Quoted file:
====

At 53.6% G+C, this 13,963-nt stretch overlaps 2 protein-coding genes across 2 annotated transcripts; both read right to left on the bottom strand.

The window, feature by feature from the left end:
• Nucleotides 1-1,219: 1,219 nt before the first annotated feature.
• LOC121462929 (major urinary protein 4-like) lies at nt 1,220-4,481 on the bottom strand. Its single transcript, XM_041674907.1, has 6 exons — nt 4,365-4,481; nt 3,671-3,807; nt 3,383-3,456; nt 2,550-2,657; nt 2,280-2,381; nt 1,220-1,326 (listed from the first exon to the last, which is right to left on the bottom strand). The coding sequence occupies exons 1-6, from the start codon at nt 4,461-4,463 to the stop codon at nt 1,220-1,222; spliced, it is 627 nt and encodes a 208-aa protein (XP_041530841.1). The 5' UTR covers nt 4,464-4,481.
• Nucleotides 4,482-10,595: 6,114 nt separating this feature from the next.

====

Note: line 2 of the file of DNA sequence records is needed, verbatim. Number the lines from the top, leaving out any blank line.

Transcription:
The window, feature by feature from the left end: